How to Get Ahead Despite a Weak Boss

You're ready to advance, but you've got an unsupportive manager. Here are five ways to boost your IT career anyway.

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It helps to have a real reason to connect, rather than a generic "Let's get together" request, Douglas advises. If you'll be working with a new team to implement a new system, for example, ask to meet with the team leader in advance to learn more about what she does and what she wants to achieve with the system.

Seek out the colleague who was recently certified in a new tech specialty or just returned from a big IT conference. Or plan lunches with colleagues and managers in the business departments that your team works with frequently.

Because the best conversations involve the exchange of ideas, be ready to both listen and to talk about yourself -- about what you do, what you offer and how you can help, Douglas adds. As you build these types of relationships, you'll likely find that colleagues will think of you when a high-profile project rolls around or a job opens up.

"It's building that internal network and being your own advocate, because no one is going to network for you," Sindell says. "And you won't have to be too concerned about stepping on your boss's toes because you're being requested by others."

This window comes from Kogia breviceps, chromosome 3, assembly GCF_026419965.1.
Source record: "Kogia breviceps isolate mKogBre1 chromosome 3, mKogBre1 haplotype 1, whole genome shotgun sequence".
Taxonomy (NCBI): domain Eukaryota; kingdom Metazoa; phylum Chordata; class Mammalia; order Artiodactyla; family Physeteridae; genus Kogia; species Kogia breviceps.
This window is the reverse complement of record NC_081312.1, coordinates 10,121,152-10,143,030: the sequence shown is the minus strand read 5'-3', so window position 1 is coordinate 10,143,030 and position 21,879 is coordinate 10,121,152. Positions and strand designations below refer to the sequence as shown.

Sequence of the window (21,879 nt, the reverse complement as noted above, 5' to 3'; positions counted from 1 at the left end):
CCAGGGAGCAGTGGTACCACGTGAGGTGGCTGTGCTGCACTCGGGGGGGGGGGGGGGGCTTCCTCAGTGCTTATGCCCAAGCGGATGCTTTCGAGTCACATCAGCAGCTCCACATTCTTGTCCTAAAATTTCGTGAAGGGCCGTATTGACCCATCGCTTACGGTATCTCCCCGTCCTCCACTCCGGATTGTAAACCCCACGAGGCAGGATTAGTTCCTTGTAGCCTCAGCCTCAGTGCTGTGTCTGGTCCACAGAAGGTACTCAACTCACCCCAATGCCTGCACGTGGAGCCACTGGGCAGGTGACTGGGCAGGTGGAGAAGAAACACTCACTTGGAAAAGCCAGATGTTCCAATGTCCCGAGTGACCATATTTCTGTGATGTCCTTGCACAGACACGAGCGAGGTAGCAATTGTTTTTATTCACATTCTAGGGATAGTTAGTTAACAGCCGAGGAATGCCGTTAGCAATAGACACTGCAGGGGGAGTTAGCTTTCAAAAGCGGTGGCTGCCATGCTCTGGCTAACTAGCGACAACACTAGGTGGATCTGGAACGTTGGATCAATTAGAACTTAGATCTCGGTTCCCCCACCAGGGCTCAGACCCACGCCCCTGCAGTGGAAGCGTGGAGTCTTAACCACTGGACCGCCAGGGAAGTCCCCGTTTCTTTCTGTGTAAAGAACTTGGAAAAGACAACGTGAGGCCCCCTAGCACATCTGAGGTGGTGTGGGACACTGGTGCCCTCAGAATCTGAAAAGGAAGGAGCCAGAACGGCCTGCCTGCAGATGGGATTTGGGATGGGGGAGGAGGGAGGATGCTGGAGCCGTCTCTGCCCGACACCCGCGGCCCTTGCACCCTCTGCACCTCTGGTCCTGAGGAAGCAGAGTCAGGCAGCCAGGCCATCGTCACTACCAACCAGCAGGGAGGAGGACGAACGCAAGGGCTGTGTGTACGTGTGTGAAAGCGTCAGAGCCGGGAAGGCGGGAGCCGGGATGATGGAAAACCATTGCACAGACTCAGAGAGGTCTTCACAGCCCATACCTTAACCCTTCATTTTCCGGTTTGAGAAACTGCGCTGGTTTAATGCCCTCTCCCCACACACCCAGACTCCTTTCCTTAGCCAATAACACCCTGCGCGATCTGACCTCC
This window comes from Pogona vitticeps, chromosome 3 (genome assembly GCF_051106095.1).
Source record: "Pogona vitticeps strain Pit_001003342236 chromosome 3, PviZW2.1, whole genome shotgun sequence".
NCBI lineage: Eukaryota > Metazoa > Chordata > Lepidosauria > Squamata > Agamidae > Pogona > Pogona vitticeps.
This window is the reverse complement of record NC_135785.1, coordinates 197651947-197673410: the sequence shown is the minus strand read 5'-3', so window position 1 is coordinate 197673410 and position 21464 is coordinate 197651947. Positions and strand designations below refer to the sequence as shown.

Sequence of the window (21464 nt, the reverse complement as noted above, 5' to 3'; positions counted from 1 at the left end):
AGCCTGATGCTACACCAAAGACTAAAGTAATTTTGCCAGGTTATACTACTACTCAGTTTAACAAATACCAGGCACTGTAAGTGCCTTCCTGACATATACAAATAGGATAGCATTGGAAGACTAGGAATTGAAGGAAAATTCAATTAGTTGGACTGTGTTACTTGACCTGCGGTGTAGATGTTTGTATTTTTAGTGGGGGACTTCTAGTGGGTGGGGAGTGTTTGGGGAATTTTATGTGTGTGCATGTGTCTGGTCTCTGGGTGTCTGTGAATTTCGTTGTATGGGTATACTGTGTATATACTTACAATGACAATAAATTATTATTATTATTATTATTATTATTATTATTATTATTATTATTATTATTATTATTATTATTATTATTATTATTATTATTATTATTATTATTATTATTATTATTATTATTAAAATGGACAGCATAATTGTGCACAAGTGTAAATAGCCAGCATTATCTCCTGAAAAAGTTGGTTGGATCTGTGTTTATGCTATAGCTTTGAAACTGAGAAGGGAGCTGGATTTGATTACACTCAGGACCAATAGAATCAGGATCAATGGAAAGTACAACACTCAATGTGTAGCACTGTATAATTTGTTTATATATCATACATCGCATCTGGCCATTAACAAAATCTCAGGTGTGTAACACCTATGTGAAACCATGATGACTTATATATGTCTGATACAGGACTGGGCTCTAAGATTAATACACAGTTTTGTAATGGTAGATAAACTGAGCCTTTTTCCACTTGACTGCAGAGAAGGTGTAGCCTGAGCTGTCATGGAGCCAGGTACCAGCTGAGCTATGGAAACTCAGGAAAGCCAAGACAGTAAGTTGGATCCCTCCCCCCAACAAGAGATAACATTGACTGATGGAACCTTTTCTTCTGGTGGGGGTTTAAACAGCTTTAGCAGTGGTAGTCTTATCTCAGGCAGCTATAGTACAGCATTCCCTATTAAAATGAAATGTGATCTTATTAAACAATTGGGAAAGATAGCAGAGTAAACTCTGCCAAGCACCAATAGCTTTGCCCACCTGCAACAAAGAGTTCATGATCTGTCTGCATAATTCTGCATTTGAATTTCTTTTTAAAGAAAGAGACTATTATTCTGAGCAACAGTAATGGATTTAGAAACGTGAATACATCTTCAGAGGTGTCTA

5. Do the Job You Eventually Want

If you want to get noticed, then go ahead and demonstrate what you've got, says Von Wright, an Atlanta-based marketing vice president at AT&T Inc. "You have to do the job you want to be doing, and you have to start doing it today," he says.

For example, if you are a senior manager in a technology role but want to lead business teams that define strategy, be the one on your current projects who translates business metrics into solutions.

Of course, you won't have a new title or an official promotion -- yet -- and you'll have to continue to fulfill all your existing obligations as expected. But you'll be using skills that will be essential to the position you want to hold someday, Wright says.

"You never want to miss the opportunity to demonstrate your skills in front of leaders who aren't necessarily your boss," he says. Wright notes that he used the strategy himself to move into his current job from his past position as vice president of IT strategy, planning and business integration.

In short, Wright and other career experts advise you to act like the employee you're ready to become. If your boss is not supportive of your efforts, have faith that someone else will be.

"Any good leader is always looking for the right people," Wright says. "And any good leader, when exposed to people who have the right qualities, will start working to get that individual on the team."

Pratt is a Computerworld contributing writer. Contact her at

This version of this story was originally published in Computerworld's print edition. It was adapted from an article that first appeared on

Copyright © 2010 IDG Communications, Inc.

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